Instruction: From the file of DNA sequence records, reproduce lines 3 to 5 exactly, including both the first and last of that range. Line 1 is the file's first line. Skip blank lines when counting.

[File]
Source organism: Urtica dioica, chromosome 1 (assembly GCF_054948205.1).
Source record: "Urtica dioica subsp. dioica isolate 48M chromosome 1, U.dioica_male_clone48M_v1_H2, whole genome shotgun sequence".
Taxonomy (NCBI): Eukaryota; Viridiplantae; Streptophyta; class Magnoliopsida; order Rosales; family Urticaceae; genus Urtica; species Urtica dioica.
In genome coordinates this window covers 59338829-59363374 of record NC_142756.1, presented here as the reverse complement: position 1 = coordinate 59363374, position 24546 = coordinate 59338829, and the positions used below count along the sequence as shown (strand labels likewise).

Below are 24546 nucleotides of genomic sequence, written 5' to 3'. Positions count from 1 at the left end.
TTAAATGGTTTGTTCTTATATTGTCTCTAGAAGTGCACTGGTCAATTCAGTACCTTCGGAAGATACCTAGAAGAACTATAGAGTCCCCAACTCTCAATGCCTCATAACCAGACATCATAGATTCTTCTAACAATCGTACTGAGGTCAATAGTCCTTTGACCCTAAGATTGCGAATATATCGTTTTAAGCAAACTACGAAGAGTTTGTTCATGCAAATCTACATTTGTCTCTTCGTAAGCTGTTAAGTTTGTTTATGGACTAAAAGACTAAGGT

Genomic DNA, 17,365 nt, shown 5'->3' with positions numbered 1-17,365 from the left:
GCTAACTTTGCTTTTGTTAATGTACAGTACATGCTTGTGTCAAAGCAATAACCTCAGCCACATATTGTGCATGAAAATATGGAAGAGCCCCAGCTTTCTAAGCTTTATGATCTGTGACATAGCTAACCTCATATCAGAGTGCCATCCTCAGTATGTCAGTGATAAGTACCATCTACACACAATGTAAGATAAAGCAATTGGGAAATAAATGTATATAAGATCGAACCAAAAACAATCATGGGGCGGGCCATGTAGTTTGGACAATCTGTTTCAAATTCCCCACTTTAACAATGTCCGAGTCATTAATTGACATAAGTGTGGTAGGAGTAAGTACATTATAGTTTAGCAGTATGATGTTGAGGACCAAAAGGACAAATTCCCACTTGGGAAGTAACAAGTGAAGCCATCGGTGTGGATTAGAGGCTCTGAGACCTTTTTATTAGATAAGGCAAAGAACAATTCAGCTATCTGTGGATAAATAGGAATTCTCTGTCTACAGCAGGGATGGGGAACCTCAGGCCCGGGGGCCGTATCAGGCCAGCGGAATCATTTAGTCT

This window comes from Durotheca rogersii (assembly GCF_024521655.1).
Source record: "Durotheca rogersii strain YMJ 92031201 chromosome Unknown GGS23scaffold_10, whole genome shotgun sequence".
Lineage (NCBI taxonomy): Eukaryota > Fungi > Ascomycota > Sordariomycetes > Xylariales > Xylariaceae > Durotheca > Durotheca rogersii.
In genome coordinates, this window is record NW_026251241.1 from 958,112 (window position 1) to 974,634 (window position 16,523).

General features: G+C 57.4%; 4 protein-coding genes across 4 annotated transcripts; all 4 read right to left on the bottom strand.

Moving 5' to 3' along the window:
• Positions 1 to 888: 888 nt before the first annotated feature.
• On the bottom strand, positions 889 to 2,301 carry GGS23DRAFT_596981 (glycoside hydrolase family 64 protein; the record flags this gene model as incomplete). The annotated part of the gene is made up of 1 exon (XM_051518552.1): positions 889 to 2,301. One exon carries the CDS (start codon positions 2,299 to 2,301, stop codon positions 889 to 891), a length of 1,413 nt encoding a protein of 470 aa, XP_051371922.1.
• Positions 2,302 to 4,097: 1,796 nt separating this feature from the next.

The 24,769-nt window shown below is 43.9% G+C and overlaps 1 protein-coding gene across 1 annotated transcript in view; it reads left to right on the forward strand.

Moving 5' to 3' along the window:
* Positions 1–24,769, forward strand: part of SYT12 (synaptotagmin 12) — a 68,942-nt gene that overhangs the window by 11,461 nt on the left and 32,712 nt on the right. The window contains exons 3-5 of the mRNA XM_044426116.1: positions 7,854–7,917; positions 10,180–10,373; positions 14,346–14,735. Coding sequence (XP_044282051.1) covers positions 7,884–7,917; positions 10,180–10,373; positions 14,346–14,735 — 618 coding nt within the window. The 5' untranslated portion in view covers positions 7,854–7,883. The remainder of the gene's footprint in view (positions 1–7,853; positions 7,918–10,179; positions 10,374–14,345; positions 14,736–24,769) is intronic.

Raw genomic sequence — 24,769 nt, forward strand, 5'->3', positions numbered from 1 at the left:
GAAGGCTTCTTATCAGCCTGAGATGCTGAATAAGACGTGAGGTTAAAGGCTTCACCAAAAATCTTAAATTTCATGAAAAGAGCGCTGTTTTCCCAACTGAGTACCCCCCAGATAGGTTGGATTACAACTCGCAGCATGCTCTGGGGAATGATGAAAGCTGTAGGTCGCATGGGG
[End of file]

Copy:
Taxonomy (NCBI): Eukaryota; Viridiplantae; Streptophyta; class Magnoliopsida; order Rosales; family Urticaceae; genus Urtica; species Urtica dioica.
In genome coordinates this window covers 59338829-59363374 of record NC_142756.1, presented here as the reverse complement: position 1 = coordinate 59363374, position 24546 = coordinate 59338829, and the positions used below count along the sequence as shown (strand labels likewise).

Below are 24546 nucleotides of genomic sequence, written 5' to 3'. Positions count from 1 at the left end.